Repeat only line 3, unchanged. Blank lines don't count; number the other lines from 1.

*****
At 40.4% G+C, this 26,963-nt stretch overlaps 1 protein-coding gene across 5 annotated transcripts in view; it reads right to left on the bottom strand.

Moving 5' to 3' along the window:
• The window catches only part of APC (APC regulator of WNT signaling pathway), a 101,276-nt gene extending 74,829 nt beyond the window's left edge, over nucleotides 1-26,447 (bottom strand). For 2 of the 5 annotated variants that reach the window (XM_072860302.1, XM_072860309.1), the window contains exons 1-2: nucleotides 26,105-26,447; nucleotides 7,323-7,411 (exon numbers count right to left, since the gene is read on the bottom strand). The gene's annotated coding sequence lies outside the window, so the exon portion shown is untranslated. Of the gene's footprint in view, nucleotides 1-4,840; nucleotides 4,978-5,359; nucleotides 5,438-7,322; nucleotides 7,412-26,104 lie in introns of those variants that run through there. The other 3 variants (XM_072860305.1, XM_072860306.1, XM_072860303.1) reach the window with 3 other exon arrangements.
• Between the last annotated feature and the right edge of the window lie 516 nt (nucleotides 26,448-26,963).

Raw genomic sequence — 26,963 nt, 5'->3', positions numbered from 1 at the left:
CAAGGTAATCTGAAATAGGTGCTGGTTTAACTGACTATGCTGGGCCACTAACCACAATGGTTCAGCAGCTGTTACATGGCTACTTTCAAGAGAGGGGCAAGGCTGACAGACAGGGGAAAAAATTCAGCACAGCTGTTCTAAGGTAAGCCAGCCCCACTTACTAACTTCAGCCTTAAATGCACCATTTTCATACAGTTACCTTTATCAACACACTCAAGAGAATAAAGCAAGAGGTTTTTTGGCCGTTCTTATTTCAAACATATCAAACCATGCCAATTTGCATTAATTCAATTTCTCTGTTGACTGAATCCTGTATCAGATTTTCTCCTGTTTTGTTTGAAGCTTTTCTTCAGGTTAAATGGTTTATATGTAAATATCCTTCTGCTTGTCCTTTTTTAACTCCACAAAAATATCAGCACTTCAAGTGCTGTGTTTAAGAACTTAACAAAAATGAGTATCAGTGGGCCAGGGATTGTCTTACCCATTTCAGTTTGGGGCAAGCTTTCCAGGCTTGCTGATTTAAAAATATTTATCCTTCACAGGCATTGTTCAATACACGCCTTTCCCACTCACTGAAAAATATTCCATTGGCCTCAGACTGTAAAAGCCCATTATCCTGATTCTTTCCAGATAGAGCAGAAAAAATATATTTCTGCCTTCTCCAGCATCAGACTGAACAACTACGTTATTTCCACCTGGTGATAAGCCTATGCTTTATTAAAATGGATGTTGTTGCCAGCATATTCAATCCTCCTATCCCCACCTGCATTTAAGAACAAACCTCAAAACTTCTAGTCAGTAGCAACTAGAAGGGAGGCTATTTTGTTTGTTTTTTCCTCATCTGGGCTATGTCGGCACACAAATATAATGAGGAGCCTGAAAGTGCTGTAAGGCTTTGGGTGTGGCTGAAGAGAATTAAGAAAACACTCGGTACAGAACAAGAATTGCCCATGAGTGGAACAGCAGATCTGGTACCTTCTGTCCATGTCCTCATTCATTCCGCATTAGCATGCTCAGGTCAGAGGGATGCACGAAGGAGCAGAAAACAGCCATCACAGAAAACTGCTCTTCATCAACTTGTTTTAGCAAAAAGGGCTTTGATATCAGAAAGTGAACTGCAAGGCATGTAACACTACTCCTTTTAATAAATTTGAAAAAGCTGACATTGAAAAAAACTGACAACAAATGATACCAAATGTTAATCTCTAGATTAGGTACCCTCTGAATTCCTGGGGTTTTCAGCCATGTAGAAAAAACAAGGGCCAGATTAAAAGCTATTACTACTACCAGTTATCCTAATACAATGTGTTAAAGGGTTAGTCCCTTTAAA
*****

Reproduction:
• The window catches only part of APC (APC regulator of WNT signaling pathway), a 101,276-nt gene extending 74,829 nt beyond the window's left edge, over nucleotides 1-26,447 (bottom strand). For 2 of the 5 annotated variants that reach the window (XM_072860302.1, XM_072860309.1), the window contains exons 1-2: nucleotides 26,105-26,447; nucleotides 7,323-7,411 (exon numbers count right to left, since the gene is read on the bottom strand). The gene's annotated coding sequence lies outside the window, so the exon portion shown is untranslated. Of the gene's footprint in view, nucleotides 1-4,840; nucleotides 4,978-5,359; nucleotides 5,438-7,322; nucleotides 7,412-26,104 lie in introns of those variants that run through there. The other 3 variants (XM_072860305.1, XM_072860306.1, XM_072860303.1) reach the window with 3 other exon arrangements.